Prescribed Burns

Prairie plants are well adapted to fire. They have evolved unique growth habits to protect their delicate tissues from the intense heat. The budding cells are located at or below ground level where they escape the high temperatures and experience little damage from the fire while some prairie plants actually require fire in order to grow.

Fire has a number of associated benefits to the prairie. It removes dead plant material and thatch that has accumulated in previous growing seasons and returns it to the soil in the form of ash. This recycling of nutrients and the rapidly warming blackened soils following a prairie fire contribute to a healthy prairie. The single most important benefit of fire in the prairie landscape is the suppression of brush and other woody plant species. Trees such as the non-native Chinese tallow tree and shrubs are not well adapted to fire and are suppressed or often killed in the process of a burn. In the absence of fire, prairies are slowly degraded by the invasion of trees, shrubs and other woody species. Over time, trees will create a closed canopy harvesting most of the available sunlight. This lack of sunlight causes the shading out the original native prairie plant community.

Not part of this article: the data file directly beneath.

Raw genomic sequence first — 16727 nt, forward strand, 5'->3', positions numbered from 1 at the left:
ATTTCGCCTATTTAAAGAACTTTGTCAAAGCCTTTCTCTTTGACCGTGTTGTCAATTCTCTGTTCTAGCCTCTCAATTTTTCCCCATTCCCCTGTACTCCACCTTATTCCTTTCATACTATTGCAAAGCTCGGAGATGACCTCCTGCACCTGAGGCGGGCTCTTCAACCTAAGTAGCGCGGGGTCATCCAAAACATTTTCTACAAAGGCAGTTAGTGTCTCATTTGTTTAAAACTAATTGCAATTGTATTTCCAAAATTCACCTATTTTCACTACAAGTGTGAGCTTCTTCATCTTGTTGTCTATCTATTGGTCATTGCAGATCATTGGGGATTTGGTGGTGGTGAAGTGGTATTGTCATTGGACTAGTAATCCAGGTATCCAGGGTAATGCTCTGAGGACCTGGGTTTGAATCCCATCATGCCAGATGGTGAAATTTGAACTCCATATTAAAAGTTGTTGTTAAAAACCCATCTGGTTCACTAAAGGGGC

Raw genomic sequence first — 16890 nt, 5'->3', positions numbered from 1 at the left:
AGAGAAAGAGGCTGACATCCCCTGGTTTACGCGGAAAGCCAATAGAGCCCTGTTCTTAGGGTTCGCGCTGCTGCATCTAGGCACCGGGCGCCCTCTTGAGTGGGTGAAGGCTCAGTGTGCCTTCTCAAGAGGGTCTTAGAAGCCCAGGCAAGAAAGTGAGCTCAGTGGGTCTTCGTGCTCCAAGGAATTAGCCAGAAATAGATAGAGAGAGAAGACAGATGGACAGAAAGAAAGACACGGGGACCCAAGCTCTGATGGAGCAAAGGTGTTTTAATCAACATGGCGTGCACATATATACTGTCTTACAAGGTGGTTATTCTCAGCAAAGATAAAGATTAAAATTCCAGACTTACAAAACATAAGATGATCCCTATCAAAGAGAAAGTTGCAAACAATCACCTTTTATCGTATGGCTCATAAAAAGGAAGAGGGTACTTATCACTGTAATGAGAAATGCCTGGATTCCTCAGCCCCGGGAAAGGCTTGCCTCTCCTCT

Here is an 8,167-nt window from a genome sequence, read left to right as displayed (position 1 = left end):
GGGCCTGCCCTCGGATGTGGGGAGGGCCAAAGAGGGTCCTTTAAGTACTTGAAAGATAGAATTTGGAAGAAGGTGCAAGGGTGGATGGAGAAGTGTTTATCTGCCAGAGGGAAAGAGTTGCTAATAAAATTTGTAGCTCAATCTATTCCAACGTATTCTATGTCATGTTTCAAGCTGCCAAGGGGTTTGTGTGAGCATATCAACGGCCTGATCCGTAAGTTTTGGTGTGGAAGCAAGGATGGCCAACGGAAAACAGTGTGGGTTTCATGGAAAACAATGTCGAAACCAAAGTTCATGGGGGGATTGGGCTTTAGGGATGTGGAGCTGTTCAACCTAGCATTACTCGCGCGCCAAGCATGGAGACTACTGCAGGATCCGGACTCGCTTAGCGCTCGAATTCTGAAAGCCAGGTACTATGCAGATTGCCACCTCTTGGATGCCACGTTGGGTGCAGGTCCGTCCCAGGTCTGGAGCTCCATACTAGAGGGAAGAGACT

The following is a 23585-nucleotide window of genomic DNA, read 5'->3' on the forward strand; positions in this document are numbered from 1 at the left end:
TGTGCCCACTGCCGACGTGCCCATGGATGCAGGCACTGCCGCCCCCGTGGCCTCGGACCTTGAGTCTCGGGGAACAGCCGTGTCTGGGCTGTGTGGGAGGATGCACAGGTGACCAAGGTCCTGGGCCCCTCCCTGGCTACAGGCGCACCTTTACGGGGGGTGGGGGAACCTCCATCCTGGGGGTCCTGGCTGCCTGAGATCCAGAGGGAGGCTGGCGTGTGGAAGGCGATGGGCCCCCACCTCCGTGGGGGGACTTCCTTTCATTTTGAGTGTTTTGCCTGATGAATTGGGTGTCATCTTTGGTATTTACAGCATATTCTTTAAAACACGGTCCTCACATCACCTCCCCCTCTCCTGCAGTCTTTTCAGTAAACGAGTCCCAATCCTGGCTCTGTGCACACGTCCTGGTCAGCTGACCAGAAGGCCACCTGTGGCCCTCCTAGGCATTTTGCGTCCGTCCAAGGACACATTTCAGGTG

Recognizing the historical importance of fire in the prairie landscape, Armand Bayou Nature Center uses fire as a tool to restore and maintain the health of our prairies. Prescribed burning is the use of fire to achieve a specific ecological goal in the prairie landscape. Our prescribed burn team consists of staff and trained volunteers. Go to the Volunteering web page for information about becoming a burn team member.

ABNC Prairie Burn